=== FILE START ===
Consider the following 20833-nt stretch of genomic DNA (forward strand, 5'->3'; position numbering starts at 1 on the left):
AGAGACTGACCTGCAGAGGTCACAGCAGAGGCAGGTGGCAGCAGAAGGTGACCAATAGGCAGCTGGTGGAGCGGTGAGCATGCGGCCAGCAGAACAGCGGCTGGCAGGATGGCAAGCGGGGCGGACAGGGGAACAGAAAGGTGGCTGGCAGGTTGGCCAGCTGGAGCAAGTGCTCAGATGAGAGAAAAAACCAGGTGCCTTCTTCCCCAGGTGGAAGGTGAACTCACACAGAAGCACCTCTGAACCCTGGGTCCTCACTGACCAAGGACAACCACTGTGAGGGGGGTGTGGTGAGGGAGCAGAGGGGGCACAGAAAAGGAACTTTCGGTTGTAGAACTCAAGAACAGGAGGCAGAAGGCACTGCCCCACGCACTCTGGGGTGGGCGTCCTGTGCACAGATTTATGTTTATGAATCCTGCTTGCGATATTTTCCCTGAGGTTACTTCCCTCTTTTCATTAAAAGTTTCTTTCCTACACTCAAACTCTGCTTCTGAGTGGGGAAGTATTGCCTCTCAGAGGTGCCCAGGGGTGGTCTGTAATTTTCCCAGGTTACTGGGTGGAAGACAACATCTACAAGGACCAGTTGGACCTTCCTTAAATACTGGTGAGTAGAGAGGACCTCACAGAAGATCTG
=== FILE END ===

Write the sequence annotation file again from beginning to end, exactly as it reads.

Consider the following 20833-nt stretch of genomic DNA (forward strand, 5'->3'; position numbering starts at 1 on the left):
AGAGACTGACCTGCAGAGGTCACAGCAGAGGCAGGTGGCAGCAGAAGGTGACCAATAGGCAGCTGGTGGAGCGGTGAGCATGCGGCCAGCAGAACAGCGGCTGGCAGGATGGCAAGCGGGGCGGACAGGGGAACAGAAAGGTGGCTGGCAGGTTGGCCAGCTGGAGCAAGTGCTCAGATGAGAGAAAAAACCAGGTGCCTTCTTCCCCAGGTGGAAGGTGAACTCACACAGAAGCACCTCTGAACCCTGGGTCCTCACTGACCAAGGACAACCACTGTGAGGGGGGTGTGGTGAGGGAGCAGAGGGGGCACAGAAAAGGAACTTTCGGTTGTAGAACTCAAGAACAGGAGGCAGAAGGCACTGCCCCACGCACTCTGGGGTGGGCGTCCTGTGCACAGATTTATGTTTATGAATCCTGCTTGCGATATTTTCCCTGAGGTTACTTCCCTCTTTTCATTAAAAGTTTCTTTCCTACACTCAAACTCTGCTTCTGAGTGGGGAAGTATTGCCTCTCAGAGGTGCCCAGGGGTGGTCTGTAATTTTCCCAGGTTACTGGGTGGAAGACAACATCTACAAGGACCAGTTGGACCTTCCTTAAATACTGGTGAGTAGAGAGGACCTCACAGAAGATCTG